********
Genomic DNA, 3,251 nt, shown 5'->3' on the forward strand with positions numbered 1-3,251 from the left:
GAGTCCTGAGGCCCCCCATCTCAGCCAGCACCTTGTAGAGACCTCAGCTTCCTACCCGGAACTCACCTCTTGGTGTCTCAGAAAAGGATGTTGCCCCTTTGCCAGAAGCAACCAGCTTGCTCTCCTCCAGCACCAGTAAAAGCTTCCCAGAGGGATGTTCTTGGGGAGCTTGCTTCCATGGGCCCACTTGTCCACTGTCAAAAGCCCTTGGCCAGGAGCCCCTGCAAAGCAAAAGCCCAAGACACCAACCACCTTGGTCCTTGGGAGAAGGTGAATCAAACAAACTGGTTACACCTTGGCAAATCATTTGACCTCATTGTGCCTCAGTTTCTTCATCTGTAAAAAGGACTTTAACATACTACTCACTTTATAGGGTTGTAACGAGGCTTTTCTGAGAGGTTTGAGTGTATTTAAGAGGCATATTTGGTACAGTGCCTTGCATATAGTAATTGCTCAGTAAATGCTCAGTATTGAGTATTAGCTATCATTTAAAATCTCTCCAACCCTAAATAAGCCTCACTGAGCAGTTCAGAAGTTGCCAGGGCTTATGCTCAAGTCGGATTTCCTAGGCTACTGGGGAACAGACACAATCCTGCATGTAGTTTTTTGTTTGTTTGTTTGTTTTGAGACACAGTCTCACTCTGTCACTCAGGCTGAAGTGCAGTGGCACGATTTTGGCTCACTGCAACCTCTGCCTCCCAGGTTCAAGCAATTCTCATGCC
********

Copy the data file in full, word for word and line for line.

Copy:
Genomic DNA, 3,251 nt, shown 5'->3' on the forward strand with positions numbered 1-3,251 from the left:
GAGTCCTGAGGCCCCCCATCTCAGCCAGCACCTTGTAGAGACCTCAGCTTCCTACCCGGAACTCACCTCTTGGTGTCTCAGAAAAGGATGTTGCCCCTTTGCCAGAAGCAACCAGCTTGCTCTCCTCCAGCACCAGTAAAAGCTTCCCAGAGGGATGTTCTTGGGGAGCTTGCTTCCATGGGCCCACTTGTCCACTGTCAAAAGCCCTTGGCCAGGAGCCCCTGCAAAGCAAAAGCCCAAGACACCAACCACCTTGGTCCTTGGGAGAAGGTGAATCAAACAAACTGGTTACACCTTGGCAAATCATTTGACCTCATTGTGCCTCAGTTTCTTCATCTGTAAAAAGGACTTTAACATACTACTCACTTTATAGGGTTGTAACGAGGCTTTTCTGAGAGGTTTGAGTGTATTTAAGAGGCATATTTGGTACAGTGCCTTGCATATAGTAATTGCTCAGTAAATGCTCAGTATTGAGTATTAGCTATCATTTAAAATCTCTCCAACCCTAAATAAGCCTCACTGAGCAGTTCAGAAGTTGCCAGGGCTTATGCTCAAGTCGGATTTCCTAGGCTACTGGGGAACAGACACAATCCTGCATGTAGTTTTTTGTTTGTTTGTTTGTTTTGAGACACAGTCTCACTCTGTCACTCAGGCTGAAGTGCAGTGGCACGATTTTGGCTCACTGCAACCTCTGCCTCCCAGGTTCAAGCAATTCTCATGCC